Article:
Future leaders

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In August, I travelled to Jakarta to serve as one of the mentors to 1000 younger leaders from over 150 countries who attended the Lausanne Younger Leaders Gathering (YLG 2016).

The Lausanne Movement began in 1974 when Billy Graham called together evangelical leaders from around the globe for the first International Congress on World Evangelisation. It met in Lausanne, Switzerland, from where its name developed, and has continued to be a significant catalyst for connecting today’s influencers for global mission with a four-fold vision: the gospel for every person; an evangelical church for every people; Christ-like leaders for every church; and kingdom impact in every sphere of society.

Two Lausanne congresses followed in Manila (1989) and Cape Town (2010), which have fostered significant global partnerships such as those among mission agencies and Bible translators. Regional directors covering 12 geographical regions around the world were established, as were more than 30 issue networks seeking to advance the gospel among oral learners, in diaspora communities, in the world of ideas and in every sphere of society including the marketplace, the academy and the public square.

Apart from significant consultations over the years and the publication of Occasional Lausanne Papers, there has been a strong commitment to cultivating and strengthening the next generation of Christian leaders. YLG 2016 was the third such gathering connecting evangelical leaders between the ages of 25-35 who are already impacting their region with mature leaders from around the world, to build up the next generation of influencers.

For every five participants, there was a mentor who met with their “connect” group on a daily basis for 1.5 hours. I was one among half a dozen Australians who were privileged to be mentors to these blossoming leaders. The first part of each day was spent in a plenary session where the Bible was central, with opportunity for Scripture engagement at a personal and connect group level. The content was then explained by a gifted speaker and application questions were explored again in the connect groups.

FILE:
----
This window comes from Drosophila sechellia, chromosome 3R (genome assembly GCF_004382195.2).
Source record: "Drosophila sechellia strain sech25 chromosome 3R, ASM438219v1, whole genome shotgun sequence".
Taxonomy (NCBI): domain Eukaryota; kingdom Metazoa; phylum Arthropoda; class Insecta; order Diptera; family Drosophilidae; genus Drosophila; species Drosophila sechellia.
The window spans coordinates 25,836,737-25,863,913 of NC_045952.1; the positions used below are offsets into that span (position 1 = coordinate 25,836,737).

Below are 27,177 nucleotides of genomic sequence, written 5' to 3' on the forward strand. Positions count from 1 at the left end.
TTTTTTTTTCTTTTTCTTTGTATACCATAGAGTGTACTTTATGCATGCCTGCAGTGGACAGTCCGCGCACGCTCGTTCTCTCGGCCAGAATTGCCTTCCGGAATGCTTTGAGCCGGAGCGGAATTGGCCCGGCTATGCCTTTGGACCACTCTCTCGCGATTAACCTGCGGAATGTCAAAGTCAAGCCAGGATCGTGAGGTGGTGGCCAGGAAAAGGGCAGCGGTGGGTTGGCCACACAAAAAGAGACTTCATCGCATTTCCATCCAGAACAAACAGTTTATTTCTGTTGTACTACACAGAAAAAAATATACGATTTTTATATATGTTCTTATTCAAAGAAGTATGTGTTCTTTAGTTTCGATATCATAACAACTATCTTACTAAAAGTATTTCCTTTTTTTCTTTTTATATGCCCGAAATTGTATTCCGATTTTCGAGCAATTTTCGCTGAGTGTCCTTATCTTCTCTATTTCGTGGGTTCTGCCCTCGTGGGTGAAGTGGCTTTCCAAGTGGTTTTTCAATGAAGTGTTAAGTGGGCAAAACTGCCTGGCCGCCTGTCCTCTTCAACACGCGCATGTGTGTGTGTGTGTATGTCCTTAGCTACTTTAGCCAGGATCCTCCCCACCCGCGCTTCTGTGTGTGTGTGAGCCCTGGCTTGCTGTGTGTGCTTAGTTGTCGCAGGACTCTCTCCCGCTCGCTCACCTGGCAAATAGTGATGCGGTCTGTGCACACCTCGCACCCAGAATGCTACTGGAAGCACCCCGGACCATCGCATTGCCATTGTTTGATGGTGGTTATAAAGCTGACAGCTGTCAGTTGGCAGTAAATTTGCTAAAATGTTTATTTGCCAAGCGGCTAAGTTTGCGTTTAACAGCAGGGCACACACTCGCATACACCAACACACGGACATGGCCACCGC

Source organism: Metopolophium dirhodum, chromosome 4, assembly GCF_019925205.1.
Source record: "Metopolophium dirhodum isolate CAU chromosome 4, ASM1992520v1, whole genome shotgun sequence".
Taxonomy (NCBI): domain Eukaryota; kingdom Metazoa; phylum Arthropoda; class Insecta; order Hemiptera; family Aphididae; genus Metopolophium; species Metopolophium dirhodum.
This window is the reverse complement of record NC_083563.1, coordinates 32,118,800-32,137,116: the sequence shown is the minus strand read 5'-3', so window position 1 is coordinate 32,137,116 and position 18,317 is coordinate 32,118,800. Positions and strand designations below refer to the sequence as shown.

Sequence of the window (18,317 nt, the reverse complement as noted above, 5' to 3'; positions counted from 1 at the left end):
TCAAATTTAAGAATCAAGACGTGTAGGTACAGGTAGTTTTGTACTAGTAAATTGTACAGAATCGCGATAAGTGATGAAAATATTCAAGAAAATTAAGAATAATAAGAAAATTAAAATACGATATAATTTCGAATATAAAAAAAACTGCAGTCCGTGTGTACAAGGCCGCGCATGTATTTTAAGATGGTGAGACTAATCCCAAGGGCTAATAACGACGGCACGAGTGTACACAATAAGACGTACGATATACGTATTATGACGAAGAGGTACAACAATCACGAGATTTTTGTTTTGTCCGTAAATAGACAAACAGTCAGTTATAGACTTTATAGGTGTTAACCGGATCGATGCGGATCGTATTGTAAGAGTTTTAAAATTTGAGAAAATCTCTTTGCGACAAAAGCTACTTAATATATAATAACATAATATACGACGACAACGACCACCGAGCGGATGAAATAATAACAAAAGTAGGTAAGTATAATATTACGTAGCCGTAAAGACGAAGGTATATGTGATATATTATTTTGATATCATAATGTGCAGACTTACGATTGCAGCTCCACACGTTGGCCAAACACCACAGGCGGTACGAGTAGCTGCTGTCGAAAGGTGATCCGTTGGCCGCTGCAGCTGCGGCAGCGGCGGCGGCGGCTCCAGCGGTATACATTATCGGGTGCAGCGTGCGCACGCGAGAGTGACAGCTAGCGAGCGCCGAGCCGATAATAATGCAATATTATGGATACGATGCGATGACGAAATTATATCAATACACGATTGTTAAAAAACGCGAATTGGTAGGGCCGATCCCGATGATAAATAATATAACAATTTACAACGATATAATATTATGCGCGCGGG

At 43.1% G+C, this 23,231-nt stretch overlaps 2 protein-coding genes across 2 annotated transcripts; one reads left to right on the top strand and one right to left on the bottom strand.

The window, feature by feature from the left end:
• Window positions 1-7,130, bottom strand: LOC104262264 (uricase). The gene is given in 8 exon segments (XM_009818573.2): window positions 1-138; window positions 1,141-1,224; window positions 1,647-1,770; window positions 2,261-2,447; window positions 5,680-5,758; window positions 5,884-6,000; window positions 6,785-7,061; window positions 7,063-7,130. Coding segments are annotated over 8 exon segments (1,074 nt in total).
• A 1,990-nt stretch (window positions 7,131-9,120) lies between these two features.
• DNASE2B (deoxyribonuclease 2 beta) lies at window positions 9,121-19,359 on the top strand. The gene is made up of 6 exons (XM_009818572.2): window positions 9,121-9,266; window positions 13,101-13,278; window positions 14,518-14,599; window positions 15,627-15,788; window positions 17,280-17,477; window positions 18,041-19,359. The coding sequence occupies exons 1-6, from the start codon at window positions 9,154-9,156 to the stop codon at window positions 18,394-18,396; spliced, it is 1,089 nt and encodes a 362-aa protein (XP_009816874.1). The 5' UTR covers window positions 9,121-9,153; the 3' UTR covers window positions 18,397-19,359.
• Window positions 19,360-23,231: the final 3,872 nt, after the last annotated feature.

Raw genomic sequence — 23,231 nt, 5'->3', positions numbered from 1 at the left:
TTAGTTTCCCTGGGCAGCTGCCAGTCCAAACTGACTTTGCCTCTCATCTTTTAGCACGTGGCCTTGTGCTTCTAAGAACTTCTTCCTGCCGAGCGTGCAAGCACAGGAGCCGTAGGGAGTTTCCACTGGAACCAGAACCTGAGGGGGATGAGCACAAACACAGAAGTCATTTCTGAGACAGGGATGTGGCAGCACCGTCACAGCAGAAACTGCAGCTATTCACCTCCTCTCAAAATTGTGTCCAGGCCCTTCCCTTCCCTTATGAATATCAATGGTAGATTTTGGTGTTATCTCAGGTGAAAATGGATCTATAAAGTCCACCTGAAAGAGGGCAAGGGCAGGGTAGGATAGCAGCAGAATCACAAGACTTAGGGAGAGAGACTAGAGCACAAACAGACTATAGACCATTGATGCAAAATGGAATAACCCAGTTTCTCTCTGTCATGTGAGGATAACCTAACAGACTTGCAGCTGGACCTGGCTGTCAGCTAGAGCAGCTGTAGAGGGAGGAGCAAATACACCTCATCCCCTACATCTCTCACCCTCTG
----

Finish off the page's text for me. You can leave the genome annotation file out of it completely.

With the general theme of “United in the great story”, a theological theme of God’s people in God’s story from Genesis to Revelation was unfolded. Dave Benson, a lecturer at Malyon Theological College in Brisbane, was responsible for the program and Richard Chin, the National Director of the Australian Fellowship of Evangelical Students (AFES), was one of the speakers who delivered two excellent Bible studies.

Participants were encouraged to plot their own storyline to reflect on God’s hand upon their own lives and where God might be leading them. As each participant explained their story to their connect group, opportunities were created for listening, exploring, encouragement and advice within the group under the guidance of the mentor. Some wonderful stories unfolded. I had the privilege of having two women – one from India and one from Nigeria – and three men (from China, Germany and Syria) in my group.

Afternoon sessions provided opportunities for gathering by geographic region and attending issue-specific workshops or lab sessions with global leaders. The evening plenary sessions were given to mission in the 21st century with speakers such as Os Guinness, Ravi Zacharias, Becky Pippert and David Platt. Among many highlights were the presentation by two Chinese pastors of house churches and an Iranian woman whose suffering for her faith in solitary confinement was a challenge to us all.

The success of the YLG 2016 was in many ways the opportunity for connection. The young Indian woman in my group had a dream to recover young girls from prostitution in her home city and establish an orphanage. I was able to connect her with another Indian woman who was also present and is working to recover girls from the slave trade in India. The young man from China has established an organisation to assist returning Chinese students who have become Christians while overseas but have difficulty finding a church upon their return. Participants were also encouraged to make connections with individual mentors for a one-to-one session. My own experience of these sessions was exhilarating, as I saw God at work in the lives of Brazilians, New Zealanders and Iranians, apart from my own connect group participants.

The development of young leaders, indeed the reaching of each new generation for Christ, is an imperative for us all. YLG 2016 was not just an event – it has spawned a new age of mentoring across the globe, with the vast majority of participants seeking longer-term mentors over the next five years. I have no doubt we shall see many of those who participated in YLG 2016 taking their place in global leadership in the future and making their impact for the kingdom of Christ. 

This "Archbishop Writes" originally appeared in September's Southern Cross magazine

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